What is so gut friendly about this recipe? to name a few benefits: pumpkin seeds are notoriously anti-parasitic, as is garlic and ginger. They’re also really high in minerals like magnesium, manganese, copper, zinc.

Shallots and beans feed our protectors (good bacteria) . Antioxidants are found in all the bright colored veggies (red pepper)- important for protecting our mitochondria which power up our cells. Cabbage, a cruciferous veggie, contains compounds that kill pathogens…

Lettuce wraps make an easy summer meal.

We prepared 1 cup of green lentils the day before. They can also be purchased prepared & frozen or canned (rinse well before use).

Sauté an onion in coconut oil. Add 1 pound of organic ground Turkey and stir until browned. Season well with salt, pepper, hoisin sauce, coconut aminos, ginger, garlic, whatever you like to give it flavor. Chopped Kimchi would be great. Add chopped water chestnuts and finally the cooked lentils and some sunflower seeds.

When it’s hot, spoon into lettuce and serve! Perilla (shiso) leaves work well too.

What is gut friendly about this recipe? The lentils provide iron, potassium, magnesium, both soluble and insoluble fiber which helps the friendly microbes grow. The garlic and ginger are anti- pathogenic. Kimchi provides probiotics to clean and detoxify the gut. I hope this inspires you to create your own lettuce wraps one of these hot summer nights!

This is a very tasty way to use up a common garden weed!

Chop & sauté an onion in ghee.

Add cumin, then the chopped mushrooms. While this is cooking wash the purslane and separate the leaves from the stems.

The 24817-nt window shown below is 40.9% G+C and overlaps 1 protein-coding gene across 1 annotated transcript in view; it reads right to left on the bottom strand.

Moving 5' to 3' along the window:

Add chopped garlic, the purslane, salt and pepper and any other spices or herbs you like. Cilantro would be nice.

Remove the vegetable mixture from pan, wash the pan. Heat up tortillas and fill with shredded cheese, then hot vegetable mixture, more cheese and another tortilla on top. Once the cheese is melting, flip it over.

Remove from heat, slice into triangles, serve with salsa or guacamole. Fresh fruit, grilled fish and some ice cold kombucha would round out the meal!

This is a gut friendly recipe. The tortilla can be customized based on dietary preference (wheat, corn, coconut). Onions are a prebiotic food high in soluble fiber (insulin, FOS) as well as flavonoids to feed friendly microbes. Mushrooms contain both soluble and insoluble fiber for the friendly microbes, minerals, B vitamins the help the body convert energy.

Garlic and cumin are anti pathogenic, and along with stomach acid and insoluble fiber sweep the small intestine clean as it absorbs nutrients and fibers travel along to feed the friendly bacteria in the colon.

Purslane is considered a super food- an excellent source of the omega -3 fatty acid Alpha linoleic acid AND several vitamins and minerals. It should be noted that it is also high in oxalates. Like with spinach, for folks with (or prone to) kidney stones and/or joint pain, it’s not recommended to eat a lot of this leafy green. (Arugula or watercress is a better choice for these folks). I find it interesting that purslane is also high in potassium and magnesium which can be protective against oxalates in the body. Also eating oxalate rich foods with calcium (like cheese in this recipe) can be protective.